Dr. Ben Wedro practices emergency medicine at Gundersen Clinic, a regional trauma center in La Crosse, Wisconsin. His background includes undergraduate and medical studies at the University of Alberta, a Family Practice internship at Queen's University in Kingston, Ontario and residency training in Emergency Medicine at the University of Oklahoma Health Sciences Center.
Jay W. Marks, MD, is a board-certified internist and gastroenterologist. He graduated from Yale University School of Medicine and trained in internal medicine and gastroenterology at UCLA/Cedars-Sinai Medical Center in Los Angeles.
Tension headaches are the most common type of primary headache and usually are treated with rest and over-the-counter (OTC) medications for pain.
Secondary headaches are usually a symptom of an injury or an underlying illness.
Patients should seek medical care for new onset headaches or if headaches are associated with fever, stiff neck, weakness or change in sensation on one side of the body, change in vision, vomiting or change in behavior.
What is a headache?
Headache is defined as a pain arising from the head or upper neck of the body. The pain originates from the tissues and structures that surround the skull or the brain because the brain itself has no nerves that give rise to the sensation of pain (pain fibers). The thin layer of tissue (periosteum) that surrounds bones, muscles that encase the skull, sinuses, eyes, and ears, as well as thin tissues that cover the surface of the brain and spinal cord (meninges), arteries, veins, and nerves, all can become inflamed or irritated and cause headache. The pain may be a dull ache, sharp, throbbing, constant, intermittent, mild, or intense.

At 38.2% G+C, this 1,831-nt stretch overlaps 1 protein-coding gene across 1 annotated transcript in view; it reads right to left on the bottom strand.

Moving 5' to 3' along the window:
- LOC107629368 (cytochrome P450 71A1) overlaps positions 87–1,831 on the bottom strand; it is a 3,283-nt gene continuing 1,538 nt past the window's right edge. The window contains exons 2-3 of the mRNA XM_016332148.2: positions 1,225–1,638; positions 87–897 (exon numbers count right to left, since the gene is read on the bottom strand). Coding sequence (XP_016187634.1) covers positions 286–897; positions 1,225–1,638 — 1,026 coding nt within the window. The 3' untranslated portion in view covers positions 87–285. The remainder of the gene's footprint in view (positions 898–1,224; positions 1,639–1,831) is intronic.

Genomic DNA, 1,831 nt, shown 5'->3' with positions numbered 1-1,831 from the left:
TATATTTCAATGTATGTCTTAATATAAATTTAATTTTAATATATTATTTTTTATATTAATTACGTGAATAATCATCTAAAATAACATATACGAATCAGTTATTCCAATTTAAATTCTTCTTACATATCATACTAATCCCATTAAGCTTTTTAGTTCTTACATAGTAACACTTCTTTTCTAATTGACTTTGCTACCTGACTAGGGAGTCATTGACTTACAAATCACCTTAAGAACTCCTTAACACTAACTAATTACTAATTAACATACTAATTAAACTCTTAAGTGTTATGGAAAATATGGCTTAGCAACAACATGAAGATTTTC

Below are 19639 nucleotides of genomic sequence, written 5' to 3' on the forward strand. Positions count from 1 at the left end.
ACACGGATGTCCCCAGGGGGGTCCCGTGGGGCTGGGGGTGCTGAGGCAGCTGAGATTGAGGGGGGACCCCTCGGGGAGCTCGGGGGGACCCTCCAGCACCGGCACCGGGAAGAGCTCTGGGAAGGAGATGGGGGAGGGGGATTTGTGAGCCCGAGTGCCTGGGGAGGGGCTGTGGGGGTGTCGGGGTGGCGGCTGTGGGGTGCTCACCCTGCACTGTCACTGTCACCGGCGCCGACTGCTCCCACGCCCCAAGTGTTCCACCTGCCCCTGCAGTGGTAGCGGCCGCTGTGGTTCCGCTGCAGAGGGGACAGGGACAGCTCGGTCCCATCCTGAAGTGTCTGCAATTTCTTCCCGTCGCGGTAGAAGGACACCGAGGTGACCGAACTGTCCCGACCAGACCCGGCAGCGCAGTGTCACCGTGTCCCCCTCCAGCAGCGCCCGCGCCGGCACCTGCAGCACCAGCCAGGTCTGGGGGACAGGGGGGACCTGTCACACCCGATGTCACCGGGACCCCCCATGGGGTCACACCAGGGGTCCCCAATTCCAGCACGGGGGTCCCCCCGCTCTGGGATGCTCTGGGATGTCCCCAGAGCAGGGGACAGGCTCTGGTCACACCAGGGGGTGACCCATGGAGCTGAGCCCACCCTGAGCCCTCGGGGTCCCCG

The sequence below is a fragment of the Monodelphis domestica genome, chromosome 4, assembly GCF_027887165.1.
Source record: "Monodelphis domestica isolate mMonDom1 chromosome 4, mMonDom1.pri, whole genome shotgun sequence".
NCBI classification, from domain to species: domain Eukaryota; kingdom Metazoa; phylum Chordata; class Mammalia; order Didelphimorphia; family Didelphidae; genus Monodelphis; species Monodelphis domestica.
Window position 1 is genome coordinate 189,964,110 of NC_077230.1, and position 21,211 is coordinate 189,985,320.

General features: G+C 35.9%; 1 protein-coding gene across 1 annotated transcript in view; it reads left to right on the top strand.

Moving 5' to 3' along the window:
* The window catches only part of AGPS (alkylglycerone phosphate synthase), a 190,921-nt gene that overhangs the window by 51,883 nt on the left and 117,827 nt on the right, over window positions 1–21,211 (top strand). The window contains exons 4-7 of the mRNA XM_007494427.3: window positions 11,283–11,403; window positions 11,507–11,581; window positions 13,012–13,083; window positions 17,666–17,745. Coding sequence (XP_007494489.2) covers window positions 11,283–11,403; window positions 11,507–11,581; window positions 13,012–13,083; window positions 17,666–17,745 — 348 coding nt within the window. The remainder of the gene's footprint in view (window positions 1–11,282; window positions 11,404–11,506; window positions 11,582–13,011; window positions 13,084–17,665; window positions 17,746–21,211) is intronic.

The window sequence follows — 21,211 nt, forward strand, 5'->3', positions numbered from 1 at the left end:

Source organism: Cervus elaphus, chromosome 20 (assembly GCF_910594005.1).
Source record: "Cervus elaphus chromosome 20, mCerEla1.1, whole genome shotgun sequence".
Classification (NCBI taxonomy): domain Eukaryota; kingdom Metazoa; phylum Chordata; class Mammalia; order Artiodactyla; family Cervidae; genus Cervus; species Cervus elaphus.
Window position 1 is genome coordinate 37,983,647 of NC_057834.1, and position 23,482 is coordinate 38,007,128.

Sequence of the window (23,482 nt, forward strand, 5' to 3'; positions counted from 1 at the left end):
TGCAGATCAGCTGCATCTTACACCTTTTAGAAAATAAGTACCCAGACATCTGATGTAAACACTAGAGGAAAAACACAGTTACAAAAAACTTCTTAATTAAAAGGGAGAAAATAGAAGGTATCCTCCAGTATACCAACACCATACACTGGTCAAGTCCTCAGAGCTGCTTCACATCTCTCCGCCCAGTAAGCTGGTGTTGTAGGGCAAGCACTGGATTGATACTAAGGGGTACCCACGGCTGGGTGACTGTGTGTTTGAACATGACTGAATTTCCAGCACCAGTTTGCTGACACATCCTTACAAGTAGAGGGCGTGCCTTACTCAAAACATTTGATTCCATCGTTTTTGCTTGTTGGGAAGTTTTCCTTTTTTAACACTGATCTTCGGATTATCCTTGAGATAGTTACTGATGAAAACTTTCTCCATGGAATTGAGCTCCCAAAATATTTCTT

How are headaches classified?
In 2005, the International Headache Society released its latest classification system for headache. Because so many people suffer from headaches and because treatment sometimes is difficult, it was hoped that the new classification system would help health care professionals make a specific diagnosis as to the type of headache and allow better and more effective options for treatment.
The society has a 2013 revised 3rd edition (beta) headache publication online but it has as of yet not been finalized.
There are three major categories of headache based upon the source of the pain:
secondary headaches; and
cranial neuralgias, facial pain, and other headaches.
A migraine is a throbbing painful headache, usually on one side of the head, that is often initiated or "triggered" by specific compounds or situations (environment, stress, hormones, and many others). They occur more often in women (75%, approximately) and may affect a person's ability to do common tasks.
Migraine headaches are often triggered to occur when the person is exposed to a specific set of circumstances.
Pseudotumor cerebri literally means "false brain tumor." It is likely due to high pressure within the skull caused by the buildup or poor absorption of cerebrospinal fluid (CSF). The disorder is most common "...